They use every layer of beat, melody, harmony, and audial detail within the music to underpin the movement. A clever musical mix of a can opening, together with the sound of pouring and swallowing, gives a gratifying buoyancy to it’s movement. The work moves through transitions of high and low intensity with music mostly appropriately placed. I find moments where the size of the movement is too small to match the huge music. The drum and bass drop is wicked but could have been made much more of, perhaps with more bodies on stage with larger movements in unison. I absolutely love the marrying of Jazz in the work. I found this refreshing and captivating. It is casual, cool, lean and subtle.

Finally, the joy of this work is its freedom. They have followed their own rules. This is their vision.  The good-natured humour coming to the audience from these dancers is endearing. There is lots of laughter at the right places. It’s fun and every performer gets the opportunity to showcase their own ‘move’ or ‘ability’.  The fusion is in parts beautiful, in parts unfinished, in parts perfect. This group is young and as they grow their language together will become even more in tune. They have a groovy exit, a Cuban mix. Game over.


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Exuberance, freedom of expression and fun

Review by Hannah Molloy 04th Oct 2016

Out of the Box is a show full of energy, charm, skill, and bounce. The seven men spread and fling themselves across the stage, using every corner, and embody the exuberance, freedom of expression and fun that I’ve always thought hip hop, as a dance form, is about.

The show openswith a robotic voice welcoming the audience and asking for all phones and children to be switched to silent, unless they see something they like. The audience seems to take this to heart – it is a pretty sedate Dunedin crowd with only a couple of appreciative catcalls during the performance but the explosive applause at the end suggests it had been bottled up only for the sake of manners! There were laughs sprinkled throughout and collective intakes of breath at some of the spectacular jumps and flips.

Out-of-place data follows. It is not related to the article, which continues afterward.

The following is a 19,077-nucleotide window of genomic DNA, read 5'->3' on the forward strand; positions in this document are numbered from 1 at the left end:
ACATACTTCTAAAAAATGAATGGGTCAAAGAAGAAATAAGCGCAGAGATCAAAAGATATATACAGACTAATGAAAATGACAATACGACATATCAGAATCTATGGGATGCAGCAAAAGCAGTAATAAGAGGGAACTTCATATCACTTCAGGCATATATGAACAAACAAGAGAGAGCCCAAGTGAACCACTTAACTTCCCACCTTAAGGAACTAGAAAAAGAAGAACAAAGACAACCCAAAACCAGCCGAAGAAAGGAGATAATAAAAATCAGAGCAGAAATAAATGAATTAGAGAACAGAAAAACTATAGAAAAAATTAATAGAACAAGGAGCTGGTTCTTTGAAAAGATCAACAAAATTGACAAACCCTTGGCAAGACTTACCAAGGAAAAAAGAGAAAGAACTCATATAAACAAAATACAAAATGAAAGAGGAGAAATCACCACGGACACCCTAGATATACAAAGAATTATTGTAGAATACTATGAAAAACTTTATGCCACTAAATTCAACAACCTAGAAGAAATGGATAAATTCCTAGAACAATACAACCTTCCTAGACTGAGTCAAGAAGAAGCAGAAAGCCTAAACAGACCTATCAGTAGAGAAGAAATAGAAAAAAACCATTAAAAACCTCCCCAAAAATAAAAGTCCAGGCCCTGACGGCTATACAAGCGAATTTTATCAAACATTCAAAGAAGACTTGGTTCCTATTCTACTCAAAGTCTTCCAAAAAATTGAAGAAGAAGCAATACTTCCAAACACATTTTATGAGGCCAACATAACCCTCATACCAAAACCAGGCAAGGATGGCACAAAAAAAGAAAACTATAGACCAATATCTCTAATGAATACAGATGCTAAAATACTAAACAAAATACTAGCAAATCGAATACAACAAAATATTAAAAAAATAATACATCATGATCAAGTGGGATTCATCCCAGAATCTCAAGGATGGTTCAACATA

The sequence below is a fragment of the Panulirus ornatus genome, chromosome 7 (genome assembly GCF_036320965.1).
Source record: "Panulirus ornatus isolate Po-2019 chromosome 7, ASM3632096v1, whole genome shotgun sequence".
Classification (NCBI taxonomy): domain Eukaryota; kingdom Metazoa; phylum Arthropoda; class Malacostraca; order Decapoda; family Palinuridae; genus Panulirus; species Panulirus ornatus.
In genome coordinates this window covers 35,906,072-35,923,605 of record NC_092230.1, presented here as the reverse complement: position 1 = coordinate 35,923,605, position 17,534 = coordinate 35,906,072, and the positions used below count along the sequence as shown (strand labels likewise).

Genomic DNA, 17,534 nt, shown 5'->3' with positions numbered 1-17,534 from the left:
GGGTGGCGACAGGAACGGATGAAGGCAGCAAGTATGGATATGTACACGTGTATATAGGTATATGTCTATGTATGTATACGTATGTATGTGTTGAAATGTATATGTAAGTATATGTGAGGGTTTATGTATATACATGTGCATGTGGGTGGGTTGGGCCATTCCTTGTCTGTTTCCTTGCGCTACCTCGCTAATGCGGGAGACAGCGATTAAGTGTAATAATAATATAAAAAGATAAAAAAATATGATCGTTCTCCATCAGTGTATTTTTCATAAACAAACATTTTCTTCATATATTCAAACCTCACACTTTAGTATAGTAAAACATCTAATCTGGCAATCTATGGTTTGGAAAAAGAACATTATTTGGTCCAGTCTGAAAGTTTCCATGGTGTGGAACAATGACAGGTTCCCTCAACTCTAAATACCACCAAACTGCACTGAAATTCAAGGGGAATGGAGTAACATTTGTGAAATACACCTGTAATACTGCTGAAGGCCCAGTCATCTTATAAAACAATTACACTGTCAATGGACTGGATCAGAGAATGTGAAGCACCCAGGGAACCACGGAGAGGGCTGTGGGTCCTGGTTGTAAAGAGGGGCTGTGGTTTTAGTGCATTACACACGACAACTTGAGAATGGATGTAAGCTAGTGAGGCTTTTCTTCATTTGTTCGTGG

The choreography makes me think of a series of scenes from films – sci-fi, action, spy, horror – as the dancers manipulate each other and swept from individual movements to beautifully synchronised sequences. There are quite a lot of robotic and puppetry-type moves but these are interspersed with lots of humour between the dancers and fantastic facial expressions, some of which I think were part of the choreography and some perhaps exertion!

The lighting is sharp and crisp, with the bold monochromatics shaping their silhouettes and leaving no room for error. The music is heart-starting and high energy all the way through, including a little diversion into some jazz. The heaviest dubstep tracks seem to bring out a rage in the dancers that gives the performance an extra vitality.

There are a couple of moments during the show that I found myself thinking, “this is how other dancers find inspiration for their own work. They watch other people’s imagination and expression of identity and they see how they can mould it into their own creativity.” It perhaps seems obvious or naïve to dance practitioners, but I don’t remember having that thought process before in the context of dance – not being a choreographer myself might explain it but it felt like a little epiphany in my experience and understanding of dance creation and expression.


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Visually phenomenal inventive dancing

Review by Janet Whittington 21st Oct 2015

Crikey! An extended standing ovation. In Nelson! Not to run down a conservative little Kiwi town, but I know we only stand for the most impressive dance groups in the world.  And not in the serious way we see in American movies about hip hop. Everyone is energised, smiling and laughing. Especially those incredibly fit, agile, awesome bunches of inventive energy up on stage. A mix of White, Maori & Pacific Island men, their grins are so chuffed with our response and their performance. And so they should be.